Marketing: The wheat alternative
By Matt Mattke
Dairy producers incorporating a significant amount of wheat in their feed rations should prepare for another wave of higher prices
Dairy producers pay greatest attention to the price movements of corn, soybean meal and byproducts of those feedstuffs, since they comprise the bulk of the cows’ ration. The severity of this summer’s drought and the impact it has had on feed prices, quality and availability has caused dairy producers to incorporate other feedstuffs into their cows’ diets, including wheat.
Since July, the price of wheat has been relatively stable, trading mostly sideways between about $9.25/bushel and $8.50/bushel (at the time this column was written in early November, December wheat was trading at $8.73/bushel).
This four-month sideways trading range is at risk of coming to an end though. Here are some factors suggesting an increasing risk of another leg higher in the wheat market between now and March 2013.
1) One factor is the crop’s condition. Since USDA began tracking it back in 1956, the winter wheat crop is in the worst condition it has ever been in for this time of year. Currently, just 39% of the wheat crop is rated in good-to-excellent condition, vs. 45% last year and 58% for the 10-year average. Three of the top five winter wheat-producing states – Kansas, Oklahoma and Colorado, which produced 37% of the 2012 winter wheat crop – are still experiencing significant drought conditions. Acreage in those three states classified as being in “extreme” to “exceptional” drought condition are: Kansas – 78%; Oklahoma – 68%; and Colorado – 51%.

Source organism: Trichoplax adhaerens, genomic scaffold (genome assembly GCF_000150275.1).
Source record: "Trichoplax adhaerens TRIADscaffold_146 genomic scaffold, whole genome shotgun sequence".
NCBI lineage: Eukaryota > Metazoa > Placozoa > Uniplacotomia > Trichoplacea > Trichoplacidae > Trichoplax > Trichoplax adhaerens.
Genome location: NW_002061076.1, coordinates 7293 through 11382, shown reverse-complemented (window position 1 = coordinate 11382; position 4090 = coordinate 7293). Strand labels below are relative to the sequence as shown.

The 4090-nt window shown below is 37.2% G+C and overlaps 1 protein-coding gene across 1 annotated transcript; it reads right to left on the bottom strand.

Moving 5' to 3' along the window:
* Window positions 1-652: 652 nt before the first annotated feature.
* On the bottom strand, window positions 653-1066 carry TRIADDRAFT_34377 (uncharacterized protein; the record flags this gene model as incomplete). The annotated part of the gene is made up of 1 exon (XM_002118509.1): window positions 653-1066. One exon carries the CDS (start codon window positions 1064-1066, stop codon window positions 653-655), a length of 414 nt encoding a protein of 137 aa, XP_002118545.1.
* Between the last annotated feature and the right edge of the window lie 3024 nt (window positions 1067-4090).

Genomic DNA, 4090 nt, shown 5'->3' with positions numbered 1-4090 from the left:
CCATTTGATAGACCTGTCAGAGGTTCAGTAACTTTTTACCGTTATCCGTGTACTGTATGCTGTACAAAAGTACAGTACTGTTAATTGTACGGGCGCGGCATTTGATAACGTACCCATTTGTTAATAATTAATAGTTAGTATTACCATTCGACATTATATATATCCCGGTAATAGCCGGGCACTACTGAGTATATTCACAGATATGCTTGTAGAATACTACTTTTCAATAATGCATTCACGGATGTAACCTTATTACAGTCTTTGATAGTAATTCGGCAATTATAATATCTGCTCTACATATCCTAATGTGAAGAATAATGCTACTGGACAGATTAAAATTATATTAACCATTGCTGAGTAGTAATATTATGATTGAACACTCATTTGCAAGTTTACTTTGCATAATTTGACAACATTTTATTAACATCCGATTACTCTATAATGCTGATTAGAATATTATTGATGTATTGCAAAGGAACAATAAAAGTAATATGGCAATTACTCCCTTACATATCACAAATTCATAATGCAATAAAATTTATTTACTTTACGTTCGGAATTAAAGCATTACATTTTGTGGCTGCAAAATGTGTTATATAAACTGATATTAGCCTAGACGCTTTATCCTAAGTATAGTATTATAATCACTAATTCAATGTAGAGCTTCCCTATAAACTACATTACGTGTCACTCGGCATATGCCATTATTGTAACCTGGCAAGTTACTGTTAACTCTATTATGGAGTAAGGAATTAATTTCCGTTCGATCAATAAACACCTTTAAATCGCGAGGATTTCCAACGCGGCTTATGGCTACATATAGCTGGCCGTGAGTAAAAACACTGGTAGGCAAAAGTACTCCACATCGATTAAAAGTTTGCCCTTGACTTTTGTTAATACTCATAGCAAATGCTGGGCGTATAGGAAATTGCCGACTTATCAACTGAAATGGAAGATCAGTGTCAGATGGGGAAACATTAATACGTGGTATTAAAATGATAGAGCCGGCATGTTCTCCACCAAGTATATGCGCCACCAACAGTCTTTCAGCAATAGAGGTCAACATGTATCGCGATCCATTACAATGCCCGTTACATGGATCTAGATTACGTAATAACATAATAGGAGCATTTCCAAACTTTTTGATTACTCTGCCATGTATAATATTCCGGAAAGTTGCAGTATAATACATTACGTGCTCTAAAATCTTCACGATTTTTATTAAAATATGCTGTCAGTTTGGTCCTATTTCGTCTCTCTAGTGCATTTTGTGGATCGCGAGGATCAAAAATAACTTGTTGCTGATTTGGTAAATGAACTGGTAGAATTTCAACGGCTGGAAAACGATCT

2) A second factor is the relative value of wheat. The front month winter wheat futures contract (December 2012) is only 1.18 times the price of the front month corn contract (see Figure 1). As of early November, December 2012 wheat was trading at $8.73/bushel, with December 2012 corn trading at $7.39/bushel. A ratio below 1.20 means wheat is significantly undervalued relative to corn.
Historically, when the ratio gets below 1.20, it eventually works its way back to at least 1.60. If corn continues to hold at $7.39/bushel, a ratio of 1.60 would equate to $11.82/bushel wheat. If corn fell to $6.00/bushel, a 1.60 ratio would still equate to $9.60/bushel wheat.
3) Another factor is the current technical picture setting up on the charts. The current wave count puts wheat on Wave 4 (see Figure 2). Typically, bull trends play out in five wave patterns, and that means if wheat is indeed on Wave 4, there is one more wave higher to come.
Figure 2 shows the wave count and the price action since the move higher first began in May. The potential upside objectives for Wave 5 come by adding the length of Wave 1 to the bottom of Wave 4, and by adding the length of Wave 3 to the bottom of Wave 4. The two price projections from each of these would currently point to $9.70/bushel wheat or $11.80/bushel wheat, assuming the Wave 4 low is already in.
Bottom line, for dairy producers incorporating a significant amount of wheat in their feed rations, it would be a good idea to look at ways to protect the upside for the next six to nine months of usage. Forward contracting the physical wheat through the local supplier, or buying futures or call options in a hedge account, are ways to protect against another move higher in the wheat price.